How to Run a Marathon
Workout Regime for Runners with projected time underĀ 4 hours

This is an exercise regime for people that have run or have the capability to run between 3 and four hours. It is necessary to be honest in your assessment of your capabilities. Do not jump into these workouts unless you have a serious background in running and you have completed the base training portion of the workout.

 To review, there are three main components to running, Strength, speed and endurance. We have focused on the endurance side during the Base training phase. We will continue the weekly Long Runs to increase endurance. During the week, we will also be focusing on increasing speed and strength. There are several different types of workouts to choose from, as not everyone will have access to hills or a track. This is this is the hardest group to write for as there is a much wider range of runners that fall into this category. There are women that are just shy of the elite level. There are other runners that have been running for many years. There are younger runners that are experienced in the shorter races that are now moving up to the longer distances. So that said there is no one single cookie cutter approach that will neatly fit everyone needs. There will be many different running charts. It will up to you to find one that best fits your needs.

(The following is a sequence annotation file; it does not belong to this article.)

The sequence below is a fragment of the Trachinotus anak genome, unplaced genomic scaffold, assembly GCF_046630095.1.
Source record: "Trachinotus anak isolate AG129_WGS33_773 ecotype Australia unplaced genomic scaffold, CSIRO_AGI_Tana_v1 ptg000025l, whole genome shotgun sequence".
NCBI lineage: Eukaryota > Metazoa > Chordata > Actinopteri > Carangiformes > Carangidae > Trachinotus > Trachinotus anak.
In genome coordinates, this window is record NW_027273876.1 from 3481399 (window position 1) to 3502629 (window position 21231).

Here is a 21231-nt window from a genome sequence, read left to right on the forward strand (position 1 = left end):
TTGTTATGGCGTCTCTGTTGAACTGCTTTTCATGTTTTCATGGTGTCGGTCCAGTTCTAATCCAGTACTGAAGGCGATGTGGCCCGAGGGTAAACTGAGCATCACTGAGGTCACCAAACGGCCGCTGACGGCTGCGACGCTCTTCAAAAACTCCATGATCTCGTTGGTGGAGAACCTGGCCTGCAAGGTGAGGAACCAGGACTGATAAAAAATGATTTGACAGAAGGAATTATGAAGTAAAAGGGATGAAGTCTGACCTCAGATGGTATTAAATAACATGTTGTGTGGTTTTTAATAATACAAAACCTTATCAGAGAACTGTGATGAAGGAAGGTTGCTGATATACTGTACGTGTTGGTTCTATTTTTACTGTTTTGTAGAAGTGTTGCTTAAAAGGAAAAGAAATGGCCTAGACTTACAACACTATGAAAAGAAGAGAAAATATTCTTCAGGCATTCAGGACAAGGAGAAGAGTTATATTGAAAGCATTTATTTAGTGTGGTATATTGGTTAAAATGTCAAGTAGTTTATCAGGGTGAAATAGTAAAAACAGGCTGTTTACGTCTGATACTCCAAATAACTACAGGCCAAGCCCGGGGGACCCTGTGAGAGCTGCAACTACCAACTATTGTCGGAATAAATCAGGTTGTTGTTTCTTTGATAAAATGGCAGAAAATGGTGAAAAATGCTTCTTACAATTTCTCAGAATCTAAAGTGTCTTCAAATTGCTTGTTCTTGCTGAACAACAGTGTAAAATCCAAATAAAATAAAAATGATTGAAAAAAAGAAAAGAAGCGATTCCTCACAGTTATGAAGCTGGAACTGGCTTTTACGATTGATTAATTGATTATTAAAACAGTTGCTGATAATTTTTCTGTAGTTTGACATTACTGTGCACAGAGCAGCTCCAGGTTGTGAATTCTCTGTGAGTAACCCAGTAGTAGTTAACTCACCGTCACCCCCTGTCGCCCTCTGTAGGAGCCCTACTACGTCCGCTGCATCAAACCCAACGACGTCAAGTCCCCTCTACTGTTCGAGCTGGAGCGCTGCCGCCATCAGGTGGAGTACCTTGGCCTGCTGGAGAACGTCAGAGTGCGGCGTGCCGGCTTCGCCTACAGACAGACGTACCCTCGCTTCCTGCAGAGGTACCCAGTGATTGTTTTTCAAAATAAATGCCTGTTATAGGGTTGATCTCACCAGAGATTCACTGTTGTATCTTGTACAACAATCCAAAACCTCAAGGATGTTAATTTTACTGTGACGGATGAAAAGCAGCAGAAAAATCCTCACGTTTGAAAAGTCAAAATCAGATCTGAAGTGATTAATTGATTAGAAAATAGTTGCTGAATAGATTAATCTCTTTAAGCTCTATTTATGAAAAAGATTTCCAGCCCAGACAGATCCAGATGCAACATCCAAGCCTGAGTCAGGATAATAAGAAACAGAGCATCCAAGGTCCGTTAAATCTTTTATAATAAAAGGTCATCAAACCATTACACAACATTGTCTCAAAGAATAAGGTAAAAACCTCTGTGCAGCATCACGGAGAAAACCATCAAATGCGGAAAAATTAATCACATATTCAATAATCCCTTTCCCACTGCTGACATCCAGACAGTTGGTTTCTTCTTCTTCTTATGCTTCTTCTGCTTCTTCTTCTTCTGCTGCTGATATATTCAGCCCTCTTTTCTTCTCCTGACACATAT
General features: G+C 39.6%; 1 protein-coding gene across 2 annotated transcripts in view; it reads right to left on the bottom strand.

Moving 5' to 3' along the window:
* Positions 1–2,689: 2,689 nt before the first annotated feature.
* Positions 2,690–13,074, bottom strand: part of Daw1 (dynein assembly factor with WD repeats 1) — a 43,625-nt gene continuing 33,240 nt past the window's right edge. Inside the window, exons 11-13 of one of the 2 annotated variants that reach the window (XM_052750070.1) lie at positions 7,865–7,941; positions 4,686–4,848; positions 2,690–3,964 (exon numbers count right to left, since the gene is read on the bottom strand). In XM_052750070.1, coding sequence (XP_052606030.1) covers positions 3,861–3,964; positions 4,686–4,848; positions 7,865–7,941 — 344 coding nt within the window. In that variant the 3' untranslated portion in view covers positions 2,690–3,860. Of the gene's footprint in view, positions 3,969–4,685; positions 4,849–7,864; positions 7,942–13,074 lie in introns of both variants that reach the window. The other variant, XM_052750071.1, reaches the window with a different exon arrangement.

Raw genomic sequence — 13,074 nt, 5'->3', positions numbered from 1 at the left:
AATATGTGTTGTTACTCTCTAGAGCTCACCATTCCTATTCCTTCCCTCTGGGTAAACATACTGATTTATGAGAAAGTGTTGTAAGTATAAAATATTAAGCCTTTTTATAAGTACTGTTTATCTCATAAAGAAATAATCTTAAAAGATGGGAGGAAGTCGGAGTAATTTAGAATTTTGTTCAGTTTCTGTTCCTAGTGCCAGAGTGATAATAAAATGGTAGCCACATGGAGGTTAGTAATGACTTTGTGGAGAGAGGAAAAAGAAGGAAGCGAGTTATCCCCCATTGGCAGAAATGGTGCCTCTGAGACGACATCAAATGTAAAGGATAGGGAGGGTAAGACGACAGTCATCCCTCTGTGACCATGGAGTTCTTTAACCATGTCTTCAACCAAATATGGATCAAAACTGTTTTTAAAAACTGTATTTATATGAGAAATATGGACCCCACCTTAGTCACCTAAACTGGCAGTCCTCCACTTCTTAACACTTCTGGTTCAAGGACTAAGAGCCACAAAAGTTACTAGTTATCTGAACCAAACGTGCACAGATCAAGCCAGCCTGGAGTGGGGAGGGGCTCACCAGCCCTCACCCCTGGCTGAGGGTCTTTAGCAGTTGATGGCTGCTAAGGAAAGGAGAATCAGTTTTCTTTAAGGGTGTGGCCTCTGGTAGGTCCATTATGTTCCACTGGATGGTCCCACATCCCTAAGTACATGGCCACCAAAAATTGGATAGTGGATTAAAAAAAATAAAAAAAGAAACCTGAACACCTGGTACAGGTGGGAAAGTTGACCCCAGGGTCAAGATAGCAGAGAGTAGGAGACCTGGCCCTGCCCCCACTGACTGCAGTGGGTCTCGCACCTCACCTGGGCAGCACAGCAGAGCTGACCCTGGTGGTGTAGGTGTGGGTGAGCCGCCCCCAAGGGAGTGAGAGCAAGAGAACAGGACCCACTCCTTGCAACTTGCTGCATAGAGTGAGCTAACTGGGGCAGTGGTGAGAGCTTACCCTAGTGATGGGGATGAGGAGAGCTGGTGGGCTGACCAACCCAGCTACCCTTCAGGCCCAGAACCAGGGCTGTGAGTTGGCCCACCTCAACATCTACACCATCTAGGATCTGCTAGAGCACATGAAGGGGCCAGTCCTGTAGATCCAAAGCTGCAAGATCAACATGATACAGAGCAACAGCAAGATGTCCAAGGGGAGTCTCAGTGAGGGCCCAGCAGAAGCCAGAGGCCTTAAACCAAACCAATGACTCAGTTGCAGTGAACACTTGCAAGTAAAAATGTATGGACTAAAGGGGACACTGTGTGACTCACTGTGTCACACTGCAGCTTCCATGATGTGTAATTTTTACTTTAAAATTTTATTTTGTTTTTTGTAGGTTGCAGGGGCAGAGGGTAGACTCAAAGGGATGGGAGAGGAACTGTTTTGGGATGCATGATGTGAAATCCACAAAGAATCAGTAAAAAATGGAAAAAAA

Many running programs are based on finding the proper training is a balance between aerobic conditioning and anaerobic conditioning. I agree with most of that premise, but I feel that a more accurate system is one that has a proper combination of endurance, speed and strength. We will focus on all three components

 

Some of the principles in this website were developed by Arthur Lydiard in the 60's. These principles have withstood the test of time and most good coaches use some variation on the concept he developed. If one wants more advanced information than what my site provides. It is my suggestion to go to this link and also browse around other portions of Lydiard’s site.

http://www.lydiardfoundation.org/training/


This is an exercise regime for people that have run or have the capability to run between three and four hours. It is necessary to be honest in your assessment of your capabilities. Do not jump into these workouts unless you have a serious background in running and you have completed the base training portion of the workout.
 
I will give a brief overview on the goals of some of the runs on the charts.